Clinician well-being is essential for safe, high-quality patient care.
However, clinicians of all kinds, across all specialties and care settings, are experiencing alarming rates of burnout. Among the most telling of statistics, 35-54% of nurses and physicians as well as 45-60% of medical students and residents (“learners”) experience substantial symptoms of burnout. Burnout is a syndrome characterized by a high degree of emotional exhaustion and depersonalization (i.e., cynicism), and a low sense of personal accomplishment at work.
Clinician burnout can have serious, wide-ranging consequences on individual clinicians and learners, health care organizations, and patient care.
On the other hand, clinician well-being supports improved patient-clinician relationships, a high-functioning care team, and an engaged and effective workforce. In other words, when we invest in clinician well-being, everyone wins.
Supporting clinician well-being requires sustained attention and action at organizational, state, and national levels, as well as investment in research and information-sharing to advance evidence-based solutions.
In the face of the unprecedented challenges created by the COVID-19 pandemic, the nation must acknowledge the toll that the crisis is taking on the well-being of clinicians. Health care workers need support as they navigate the difficult challenges of the current moment and throughout the long-term effects of COVID-19 on clinicians.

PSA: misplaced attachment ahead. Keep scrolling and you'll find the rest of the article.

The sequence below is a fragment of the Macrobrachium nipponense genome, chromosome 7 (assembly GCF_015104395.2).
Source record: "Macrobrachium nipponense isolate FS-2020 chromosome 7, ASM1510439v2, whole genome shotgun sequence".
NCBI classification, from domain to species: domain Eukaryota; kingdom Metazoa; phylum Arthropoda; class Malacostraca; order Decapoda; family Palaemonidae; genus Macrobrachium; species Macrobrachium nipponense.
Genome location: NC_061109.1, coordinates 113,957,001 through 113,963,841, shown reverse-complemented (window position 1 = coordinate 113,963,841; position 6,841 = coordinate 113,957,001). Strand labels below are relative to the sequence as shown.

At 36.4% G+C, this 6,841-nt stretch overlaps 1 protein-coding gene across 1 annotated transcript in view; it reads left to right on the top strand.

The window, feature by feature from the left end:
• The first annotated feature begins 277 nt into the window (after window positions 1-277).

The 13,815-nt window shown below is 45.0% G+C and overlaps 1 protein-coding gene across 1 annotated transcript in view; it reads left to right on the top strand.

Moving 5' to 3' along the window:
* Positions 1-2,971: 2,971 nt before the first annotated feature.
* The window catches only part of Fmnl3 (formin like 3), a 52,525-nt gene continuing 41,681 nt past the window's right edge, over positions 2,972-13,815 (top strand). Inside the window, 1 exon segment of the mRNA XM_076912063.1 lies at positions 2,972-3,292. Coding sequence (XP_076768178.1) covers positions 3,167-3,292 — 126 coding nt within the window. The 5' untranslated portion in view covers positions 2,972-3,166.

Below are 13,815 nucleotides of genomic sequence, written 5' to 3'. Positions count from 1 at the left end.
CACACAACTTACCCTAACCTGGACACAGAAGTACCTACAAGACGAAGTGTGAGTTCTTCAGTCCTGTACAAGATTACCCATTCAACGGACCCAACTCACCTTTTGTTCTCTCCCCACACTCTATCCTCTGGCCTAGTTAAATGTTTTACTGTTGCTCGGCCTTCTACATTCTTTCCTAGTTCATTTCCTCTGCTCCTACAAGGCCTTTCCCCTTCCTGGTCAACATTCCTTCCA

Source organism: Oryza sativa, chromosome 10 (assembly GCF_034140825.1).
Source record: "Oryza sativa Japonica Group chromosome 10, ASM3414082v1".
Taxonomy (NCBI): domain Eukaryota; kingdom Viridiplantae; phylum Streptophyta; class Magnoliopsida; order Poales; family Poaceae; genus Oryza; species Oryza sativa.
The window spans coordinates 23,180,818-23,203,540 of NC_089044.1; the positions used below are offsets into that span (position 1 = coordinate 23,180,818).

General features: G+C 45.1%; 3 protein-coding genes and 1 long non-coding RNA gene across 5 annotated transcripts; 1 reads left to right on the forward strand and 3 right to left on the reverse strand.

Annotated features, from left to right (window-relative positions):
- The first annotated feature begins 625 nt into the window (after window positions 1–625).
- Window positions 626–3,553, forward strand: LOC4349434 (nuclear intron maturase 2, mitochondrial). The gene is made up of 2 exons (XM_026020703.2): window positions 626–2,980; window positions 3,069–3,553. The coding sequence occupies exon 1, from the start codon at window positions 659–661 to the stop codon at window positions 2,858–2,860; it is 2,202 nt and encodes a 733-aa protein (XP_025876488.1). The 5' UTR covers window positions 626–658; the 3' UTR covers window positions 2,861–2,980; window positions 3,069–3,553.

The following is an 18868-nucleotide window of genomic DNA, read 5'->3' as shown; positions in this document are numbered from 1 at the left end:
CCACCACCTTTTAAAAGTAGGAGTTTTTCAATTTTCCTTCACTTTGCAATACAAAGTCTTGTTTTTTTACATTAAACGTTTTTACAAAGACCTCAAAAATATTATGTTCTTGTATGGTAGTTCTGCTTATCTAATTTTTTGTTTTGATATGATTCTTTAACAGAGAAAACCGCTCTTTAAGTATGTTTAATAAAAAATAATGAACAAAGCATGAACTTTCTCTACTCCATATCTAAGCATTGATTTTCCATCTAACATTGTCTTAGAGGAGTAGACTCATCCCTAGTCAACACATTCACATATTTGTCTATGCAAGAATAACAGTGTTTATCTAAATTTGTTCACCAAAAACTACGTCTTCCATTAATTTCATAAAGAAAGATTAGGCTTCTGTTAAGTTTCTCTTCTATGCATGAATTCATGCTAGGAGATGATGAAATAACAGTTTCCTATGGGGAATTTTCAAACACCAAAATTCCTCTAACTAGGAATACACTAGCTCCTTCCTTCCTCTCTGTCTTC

About the Clinician Well-Being Collaborative
In 2017, the National Academy of Medicine launched the Action Collaborative on Clinician Well-Being and Resilience, a network of more than 200 organizations committed to reversing trends in clinician burnout.
The Clinician Well-Being Collaborative has three goals:
- Raise the visibility of clinician anxiety, burnout, depression, stress, and suicide
- Improve baseline understanding of challenges to clinician well-being
- Advance evidence-based, multidisciplinary solutions to improve patient care by caring for the caregiver
The Clinician Well-Being Collaborative is proud to have contributed to the movement to address burnout by convening, publishing, and shaping the national conversation along the priority areas of leadership engagement, breaking the culture of silence, organizational promising practices and metrics, workload and workflow, action on consensus report recommendations, and sustainability. The Clinician Well-Being Collaborative will continue to meet through 2022 to identify evidence-based strategies to improve clinician well-being at both the individual and systems levels. Products and activities of the Collaborative include an online knowledge hub, a series of NAM Perspectives papers, an art exhibit, and an all-encompassing conceptual model that reflects the domains affecting clinician well-being.
Questions? Contact us at ClinicianWellBeing@nas.edu.
Clinician Well-Being Collaborative Leadership
Victor Dzau, Chair
Darrell Kirch, Co-Chair
Thomas Nasca, Co-Chair
Anh Tran, Associate Program Officer
Samantha Chao, Acting Director of Programs
Micheline Toure, Senior Program Assistant
Samantha Phillips, Communications Officer
Sharyl Nass, Board Director
Resources from the Clinician Well-Being Collaborative
Recent Publication from the Clinician Well-Being Collaborative
Organizational Evidence-Based and Promising Practices for Improving Clinician Well-Being
Now more than ever, health care organizations should advance their resiliency by 1) committing to workforce well-being as an organizational priority, 2) regularly assessing and reporting burnout, 3) sharing accountability across leadership roles, 4) periodically evaluating policies, 5) measuring and improving the efficiency of the work environment, and 6) creating a culture of connection and support for clinicians.
If you are suicidal and need emergency help, call 911 immediately or 1-800-273-8255 if in the United States. If you are in another country, find a 24/7 hotline at www.iasp.info/resources/Crises_Centres.